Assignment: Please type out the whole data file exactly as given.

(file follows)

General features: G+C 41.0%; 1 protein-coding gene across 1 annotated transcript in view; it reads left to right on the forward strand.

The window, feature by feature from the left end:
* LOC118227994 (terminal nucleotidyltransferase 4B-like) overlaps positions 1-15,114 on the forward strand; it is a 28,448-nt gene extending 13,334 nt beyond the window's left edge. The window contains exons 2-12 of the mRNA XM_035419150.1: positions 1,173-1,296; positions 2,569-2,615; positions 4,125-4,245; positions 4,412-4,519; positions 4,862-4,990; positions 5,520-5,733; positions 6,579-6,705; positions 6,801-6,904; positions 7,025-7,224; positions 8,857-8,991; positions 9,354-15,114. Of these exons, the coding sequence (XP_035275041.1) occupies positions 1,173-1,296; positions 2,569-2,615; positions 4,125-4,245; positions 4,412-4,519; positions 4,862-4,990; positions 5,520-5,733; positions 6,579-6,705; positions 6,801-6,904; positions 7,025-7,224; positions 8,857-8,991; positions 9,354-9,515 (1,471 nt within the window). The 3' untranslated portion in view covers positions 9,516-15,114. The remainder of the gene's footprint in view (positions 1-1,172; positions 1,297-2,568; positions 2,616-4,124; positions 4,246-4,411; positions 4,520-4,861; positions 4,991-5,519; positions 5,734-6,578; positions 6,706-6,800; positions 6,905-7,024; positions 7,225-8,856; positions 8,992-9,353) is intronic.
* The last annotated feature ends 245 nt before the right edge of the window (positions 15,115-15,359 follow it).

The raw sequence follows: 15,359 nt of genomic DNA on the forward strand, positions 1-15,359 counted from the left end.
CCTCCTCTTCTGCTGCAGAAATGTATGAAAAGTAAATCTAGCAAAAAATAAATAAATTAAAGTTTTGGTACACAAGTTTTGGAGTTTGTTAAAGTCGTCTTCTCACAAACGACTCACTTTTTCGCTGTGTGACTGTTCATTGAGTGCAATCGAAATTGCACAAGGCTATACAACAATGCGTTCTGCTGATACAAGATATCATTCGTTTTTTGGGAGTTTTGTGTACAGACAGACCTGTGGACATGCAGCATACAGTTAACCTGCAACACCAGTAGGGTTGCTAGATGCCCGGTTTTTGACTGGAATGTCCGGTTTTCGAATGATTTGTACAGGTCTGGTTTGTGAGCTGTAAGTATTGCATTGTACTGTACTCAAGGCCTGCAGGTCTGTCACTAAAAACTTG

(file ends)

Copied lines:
General features: G+C 41.0%; 1 protein-coding gene across 1 annotated transcript in view; it reads left to right on the forward strand.

The window, feature by feature from the left end:
* LOC118227994 (terminal nucleotidyltransferase 4B-like) overlaps positions 1-15,114 on the forward strand; it is a 28,448-nt gene extending 13,334 nt beyond the window's left edge. The window contains exons 2-12 of the mRNA XM_035419150.1: positions 1,173-1,296; positions 2,569-2,615; positions 4,125-4,245; positions 4,412-4,519; positions 4,862-4,990; positions 5,520-5,733; positions 6,579-6,705; positions 6,801-6,904; positions 7,025-7,224; positions 8,857-8,991; positions 9,354-15,114. Of these exons, the coding sequence (XP_035275041.1) occupies positions 1,173-1,296; positions 2,569-2,615; positions 4,125-4,245; positions 4,412-4,519; positions 4,862-4,990; positions 5,520-5,733; positions 6,579-6,705; positions 6,801-6,904; positions 7,025-7,224; positions 8,857-8,991; positions 9,354-9,515 (1,471 nt within the window). The 3' untranslated portion in view covers positions 9,516-15,114. The remainder of the gene's footprint in view (positions 1-1,172; positions 1,297-2,568; positions 2,616-4,124; positions 4,246-4,411; positions 4,520-4,861; positions 4,991-5,519; positions 5,734-6,578; positions 6,706-6,800; positions 6,905-7,024; positions 7,225-8,856; positions 8,992-9,353) is intronic.
* The last annotated feature ends 245 nt before the right edge of the window (positions 15,115-15,359 follow it).

The raw sequence follows: 15,359 nt of genomic DNA on the forward strand, positions 1-15,359 counted from the left end.
CCTCCTCTTCTGCTGCAGAAATGTATGAAAAGTAAATCTAGCAAAAAATAAATAAATTAAAGTTTTGGTACACAAGTTTTGGAGTTTGTTAAAGTCGTCTTCTCACAAACGACTCACTTTTTCGCTGTGTGACTGTTCATTGAGTGCAATCGAAATTGCACAAGGCTATACAACAATGCGTTCTGCTGATACAAGATATCATTCGTTTTTTGGGAGTTTTGTGTACAGACAGACCTGTGGACATGCAGCATACAGTTAACCTGCAACACCAGTAGGGTTGCTAGATGCCCGGTTTTTGACTGGAATGTCCGGTTTTCGAATGATTTGTACAGGTCTGGTTTGTGAGCTGTAAGTATTGCATTGTACTGTACTCAAGGCCTGCAGGTCTGTCACTAAAAACTTG